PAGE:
Additional adverse experiences are also found at the societal-level (food-insecurity, homelessness); at the community-level (feeling unsafe at school or in the community); and at the family-level (caregiver separation or divorce).

“As a health-care system, we’re often very reactive,” Samji says. “Young people tell us that we wait for them to be in crisis before we provide the supports that they need. I really wanted to go upstream and think about what kind of individual level supports, but also structural and systemic supports can we provide earlier.”

Mental illness, Samji explains, is not randomly distributed in the populations, but follows a socio-economic gradient. The study therefore recommends systemic changes to provide extra supports to families, by institutions, (justice, health, schools), to increase positive childhood experiences and reduce adverse experiences.

“We have to change the paradigm,” Samji says. “When people think about mental health, they only think of mental illness, but mental health is so much more.

“Just like physical health, there is the illness aspect, but we know we can do more to support our physical health: We can work out, we can eat well. Similarly for mental health. Mental illness is not a done deal. You can delay it; you can prevent it in certain cases. There is, of course a genetic component, just like there is in physical illness.”

This study, and other research into the social and structural determinants of mental well-being, highlight the importance of promoting well-being by addressing social determinants of mental health—alongside supporting those with mental health challenges.

Samji’s Youth Development Instrument survey has grown to 32 school districts in 2024, more than half of the districts in B.C., from six school districts in 2021.

About this depression and neurodevelopment research news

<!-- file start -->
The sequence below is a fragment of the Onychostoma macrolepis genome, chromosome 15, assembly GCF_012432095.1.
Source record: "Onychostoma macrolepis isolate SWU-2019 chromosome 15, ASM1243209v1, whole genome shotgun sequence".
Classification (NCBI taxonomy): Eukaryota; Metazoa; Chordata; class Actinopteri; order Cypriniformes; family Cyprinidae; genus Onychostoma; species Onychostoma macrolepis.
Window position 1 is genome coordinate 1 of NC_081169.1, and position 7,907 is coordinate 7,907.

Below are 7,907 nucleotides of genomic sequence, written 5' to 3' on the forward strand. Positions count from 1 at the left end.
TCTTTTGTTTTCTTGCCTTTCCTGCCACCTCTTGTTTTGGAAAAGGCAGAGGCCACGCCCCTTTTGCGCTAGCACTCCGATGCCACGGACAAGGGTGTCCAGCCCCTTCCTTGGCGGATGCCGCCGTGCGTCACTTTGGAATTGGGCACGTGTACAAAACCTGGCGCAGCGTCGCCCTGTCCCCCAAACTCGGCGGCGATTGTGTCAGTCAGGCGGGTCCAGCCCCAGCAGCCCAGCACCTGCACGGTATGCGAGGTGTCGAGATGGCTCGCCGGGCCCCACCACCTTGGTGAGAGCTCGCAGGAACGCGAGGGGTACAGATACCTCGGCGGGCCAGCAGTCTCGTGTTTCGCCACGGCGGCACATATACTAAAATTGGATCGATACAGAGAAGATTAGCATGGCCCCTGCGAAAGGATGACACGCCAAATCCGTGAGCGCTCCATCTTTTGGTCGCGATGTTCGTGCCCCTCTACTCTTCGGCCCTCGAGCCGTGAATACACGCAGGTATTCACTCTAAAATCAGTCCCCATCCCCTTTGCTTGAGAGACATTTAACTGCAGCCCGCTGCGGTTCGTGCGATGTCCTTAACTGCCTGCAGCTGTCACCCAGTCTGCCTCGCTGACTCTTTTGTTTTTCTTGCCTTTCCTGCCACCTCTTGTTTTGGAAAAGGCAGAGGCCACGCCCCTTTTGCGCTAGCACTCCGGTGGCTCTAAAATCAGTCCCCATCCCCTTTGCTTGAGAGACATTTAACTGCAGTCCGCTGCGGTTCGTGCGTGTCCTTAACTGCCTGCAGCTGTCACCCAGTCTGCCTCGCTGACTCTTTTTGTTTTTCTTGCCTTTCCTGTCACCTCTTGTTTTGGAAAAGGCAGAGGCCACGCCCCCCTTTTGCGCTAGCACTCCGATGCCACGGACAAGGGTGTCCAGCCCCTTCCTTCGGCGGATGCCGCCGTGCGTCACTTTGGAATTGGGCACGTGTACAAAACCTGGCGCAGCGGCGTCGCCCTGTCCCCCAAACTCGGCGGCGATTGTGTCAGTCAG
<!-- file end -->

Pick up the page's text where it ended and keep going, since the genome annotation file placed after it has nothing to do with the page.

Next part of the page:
Author: Jeff Hodson
Source: Simon Fraser University
Contact: Jeff Hodson – Simon Fraser University
Image: The image is credited to Neuroscience News

Original Research: Open access.
Positive childhood experiences serve as protective factors for mental health in pandemic-era youth with adverse childhood experiences” by Hasina Samji et al. Child Abuse & Neglect


Positive childhood experiences serve as protective factors for mental health in pandemic-era youth with adverse childhood experiences


While adverse childhood experiences (ACEs) predict poorer mental health across the life course, positive childhood experiences (PCEs) predict better mental health. It is unclear whether PCEs protect against poor mental health outcomes and promote mental well-being in pandemic-era adolescents with ACEs.


We examined the individual and joint contributions of ACEs and PCEs to mental health and well-being (MHW) in eleventh-grade British Columbian adolescents (N = 8864) during the fifth wave of COVID-19. We used a novel measure of ACEs that included community- and societal-level ACEs in addition to ACEs experienced at home to investigate the role of social and structural determinants of mental health in supporting the MHW of pandemic-era adolescents. A series of two-way ANCOVAs were conducted comparing MHW outcomes between adolescents with and without ACEs. Interaction effects were examined to investigate whether PCEs moderated the association between ACEs and MHW.


Adolescents with no ACEs had significantly better MHW than those with one or more ACE. Having six or more PCEs was associated with better MHW in adolescents with and without ACEs. PCEs significantly moderated the association between ACEs and depression. Effect sizes were larger for PCEs than ACEs in relation to depression, mental well-being, and life satisfaction.


PCEs may protect against depression among adolescents with ACEs and promote MHW among all pandemic-era adolescents. These findings emphasize the importance of addressing social determinants of mental health to mitigate the impact of ACEs and promote PCEs as part of a public health approach to MHW.